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Sunday, January 31

When Memory Problems Predict Alzheimer's

DIAGNOSIS RESEARCH: Learn how a new Alzheimer's blood test, that works before symptoms appear, can clear up doubts about memory problems. It tells the difference between subjective memory problems, such as normal side-effects of aging, versus warning signs of Alzheimer's.



Memory deficit is a normal side effect of aging. At what point does memory loss become pathological?

Using a blood test, a German-Dutch research team has predicted the risk of Alzheimer's disease in people who were clinically diagnosed as not having Alzheimer's disease but who perceived themselves as cognitively impaired (Subjective Cognitive Declined, SCD).


The researchers analyzed blood samples from an SCD cohort supervised at the Alzheimer Center Amsterdam. Using a test developed at Ruhr-Universität Bochum (RUB) called the Immuno-Infrared Sensor, they identified all 22 subjects at study entry who developed Alzheimer's dementia, thus the clinical symptoms, within six years.

The test also showed which subjects were at very low risk to develop Alzheimer's dementia within six years. The team describes the results in the journal Alzheimer's Research and Therapy, published online 24 December 2020.

For the study, the team led by biophysics Professor Klaus Gerwert and Julia Stockmann of the Bochum Research Center for Protein Diagnostics (Prodi) collaborated with RUB statistician Professor Nina Timmesfeld, Department of Medical Informatics, Biometry and Epidemiology, and researchers from the Amsterdam University Medical Centers, Location Vrije University (VUmc) led by Professor Charlotte Teunissen and Professor Philip Scheltens.

Sensor detects misfolded proteins in blood

The SCD cohort included 203 individuals. At study entry, blood samples were taken from all the participants and analyzed using the patented immuno-infrared sensor that detects misfolding of the amyloid-beta (Aβ) peptide, which is a biomarker for Alzheimer's disease.

In addition, the subjects underwent extensive Alzheimer's disease diagnostic testing; at study entry, this did not provide a diagnosis of Alzheimer's disease in any of the subjects studied.

The immuno-infrared sensor, on the other hand, detected misfolded Aβ peptides at study entry in all 22 subjects who developed the clinical disease in the following six years.

In subjects who showed mild misfolding, it took on average longer (3.4 years) for conversion to clinical Alzheimer's than in subjects with severe Aβ misfolding (2.2 years).

Together with statistician Nina Timmesfeld, the researchers predicted the risk of developing clinical Alzheimer's disease. According to the statistical model, SCD subjects with mild misfolding have an 11-fold higher risk and SCD subjects with severe misfolding have a 19-fold higher risk of developing clinical Alzheimer's in the following six years than subjects without misfolded Aβ peptide. "Misfolding of Aβ is therefore a very precise prognostic plasma biomarker," concludes Klaus Gerwert.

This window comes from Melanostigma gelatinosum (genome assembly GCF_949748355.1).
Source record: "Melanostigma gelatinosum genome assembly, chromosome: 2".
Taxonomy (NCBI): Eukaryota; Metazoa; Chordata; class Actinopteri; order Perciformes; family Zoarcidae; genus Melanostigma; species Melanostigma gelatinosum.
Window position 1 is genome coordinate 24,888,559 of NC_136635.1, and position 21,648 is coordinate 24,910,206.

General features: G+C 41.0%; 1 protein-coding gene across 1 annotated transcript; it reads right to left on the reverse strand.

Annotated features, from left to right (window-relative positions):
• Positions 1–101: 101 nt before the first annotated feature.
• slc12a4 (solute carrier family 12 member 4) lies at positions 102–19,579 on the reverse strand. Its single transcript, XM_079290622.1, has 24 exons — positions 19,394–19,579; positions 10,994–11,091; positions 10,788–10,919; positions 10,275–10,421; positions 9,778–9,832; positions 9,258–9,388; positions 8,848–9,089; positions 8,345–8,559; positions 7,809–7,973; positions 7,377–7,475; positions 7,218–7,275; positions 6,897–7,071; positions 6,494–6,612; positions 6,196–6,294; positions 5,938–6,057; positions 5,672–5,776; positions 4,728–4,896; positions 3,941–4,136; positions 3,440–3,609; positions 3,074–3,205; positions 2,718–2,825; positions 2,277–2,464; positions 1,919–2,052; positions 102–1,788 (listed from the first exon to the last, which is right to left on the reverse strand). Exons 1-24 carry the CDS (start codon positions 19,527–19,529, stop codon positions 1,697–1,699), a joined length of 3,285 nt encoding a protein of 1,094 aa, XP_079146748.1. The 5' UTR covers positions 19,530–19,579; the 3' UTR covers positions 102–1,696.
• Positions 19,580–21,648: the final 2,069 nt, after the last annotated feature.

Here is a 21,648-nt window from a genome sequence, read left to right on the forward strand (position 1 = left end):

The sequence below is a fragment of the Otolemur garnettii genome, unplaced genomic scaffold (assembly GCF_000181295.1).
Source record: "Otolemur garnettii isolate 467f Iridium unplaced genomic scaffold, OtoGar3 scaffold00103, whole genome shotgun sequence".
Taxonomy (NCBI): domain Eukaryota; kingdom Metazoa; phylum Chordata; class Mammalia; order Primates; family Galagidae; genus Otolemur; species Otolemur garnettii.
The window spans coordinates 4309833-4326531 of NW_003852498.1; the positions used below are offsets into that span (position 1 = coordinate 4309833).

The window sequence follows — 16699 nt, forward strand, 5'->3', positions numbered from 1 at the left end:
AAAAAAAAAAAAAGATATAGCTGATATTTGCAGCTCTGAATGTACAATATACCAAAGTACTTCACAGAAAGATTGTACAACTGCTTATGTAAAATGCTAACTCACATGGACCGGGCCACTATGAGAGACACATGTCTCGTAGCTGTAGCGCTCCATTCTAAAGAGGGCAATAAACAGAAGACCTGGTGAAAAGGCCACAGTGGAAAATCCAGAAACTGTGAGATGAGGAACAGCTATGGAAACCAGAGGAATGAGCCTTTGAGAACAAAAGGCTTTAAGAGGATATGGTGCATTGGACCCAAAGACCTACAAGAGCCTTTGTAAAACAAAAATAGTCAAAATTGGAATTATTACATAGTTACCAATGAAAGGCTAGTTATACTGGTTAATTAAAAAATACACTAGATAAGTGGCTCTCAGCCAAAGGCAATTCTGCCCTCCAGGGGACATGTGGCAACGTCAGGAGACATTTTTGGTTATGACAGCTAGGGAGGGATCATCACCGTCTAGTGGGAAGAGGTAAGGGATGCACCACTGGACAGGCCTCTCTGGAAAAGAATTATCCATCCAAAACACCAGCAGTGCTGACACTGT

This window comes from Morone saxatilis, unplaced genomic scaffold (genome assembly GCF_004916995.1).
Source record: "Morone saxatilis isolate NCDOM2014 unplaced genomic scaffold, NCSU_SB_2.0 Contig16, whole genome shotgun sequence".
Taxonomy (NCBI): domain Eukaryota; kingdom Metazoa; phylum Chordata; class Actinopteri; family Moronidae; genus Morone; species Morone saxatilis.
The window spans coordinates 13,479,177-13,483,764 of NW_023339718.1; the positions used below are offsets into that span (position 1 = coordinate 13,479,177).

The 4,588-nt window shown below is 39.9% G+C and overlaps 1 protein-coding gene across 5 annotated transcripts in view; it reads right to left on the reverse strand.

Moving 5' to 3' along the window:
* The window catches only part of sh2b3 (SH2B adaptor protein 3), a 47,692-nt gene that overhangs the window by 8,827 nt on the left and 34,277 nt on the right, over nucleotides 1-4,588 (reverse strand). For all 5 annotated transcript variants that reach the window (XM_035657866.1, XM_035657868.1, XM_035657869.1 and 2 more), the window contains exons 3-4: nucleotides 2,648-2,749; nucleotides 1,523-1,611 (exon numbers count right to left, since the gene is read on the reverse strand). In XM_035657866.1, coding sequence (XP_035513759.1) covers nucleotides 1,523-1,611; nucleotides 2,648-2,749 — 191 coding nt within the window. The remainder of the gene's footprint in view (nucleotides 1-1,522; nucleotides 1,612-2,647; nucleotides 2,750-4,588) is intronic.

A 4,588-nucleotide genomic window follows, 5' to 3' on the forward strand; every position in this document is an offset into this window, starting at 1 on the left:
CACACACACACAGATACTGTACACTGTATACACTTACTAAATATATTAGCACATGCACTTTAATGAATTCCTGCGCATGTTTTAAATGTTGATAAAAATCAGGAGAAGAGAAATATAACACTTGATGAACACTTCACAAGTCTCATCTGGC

Combination of two biomarkers further improves prognosis

In addition, the team checked whether the combination of two different measurement methods in the plasma biomarker panel could further improve the prediction of disease risk. For this purpose, they combined the misfolding of all Aβ isoforms with a concentration decrease for Aβ42 as ratio to Aβ40 in plasma.

The Amsterdam group measured Aβ concentrations using the new single-molecule array (SIMOA) technology. This increased the assay accuracy from an AUC (area under the ROC curve) of 0.94 to 0.99.

"We can now very accurately predict the risk of developing clinical Alzheimer's disease in the future, with a simple blood test on symptom-free individuals with subjective concerns," explains Klaus Gerwert.

"However, we can just as confidently give the all-clear for SCD patients who have a very low probability of developing Alzheimer's disease in the next six years."

"Through the plasma biomarker panel, we can monitor disease progression over 14 years, beginning in the asymptomatic state with misfolding of Aβ and subsequent plaque deposition of Aβ42 in the brain associated with the first cognitive impairments," Julia Stockmann adds.

Hope for early-stage treatment

Such a blood test, which can detect the onset of Alzheimer's dementia even in the asymptomatic state, would be particularly useful if an active substance were available to treat the disease.

In March 2021, the U.S. Food and Drug Administration will decide whether to approve the drug aducanumab.

"Our results indicate that Alzheimer's drugs should be applied as early as possible in a non-clinical stage to improve therapy response," Klaus Gerwert said.

The Bochum researcher is promoting the immuno-infrared sensor to be used in the selection of trial participants in the future to achieve a significantly better therapy response.


SOURCE: REFERENCE:
  • Julia Stockmann, Inge M. W. Verberk, Nina Timmesfeld, Robin Denz, Brian Budde, Julia Lange-Leifhelm, Philip Scheltens, Wiesje M. van der Flier, Andreas Nabers, Charlotte E. Teunissen, Klaus Gerwert. Amyloid-β misfolding as a plasma biomarker indicates risk for future clinical Alzheimer’s disease in individuals with subjective cognitive decline. Alzheimer's Research & Therapy, 2020; 12 (1) DOI: 10.1186/s13195-020-00738-8

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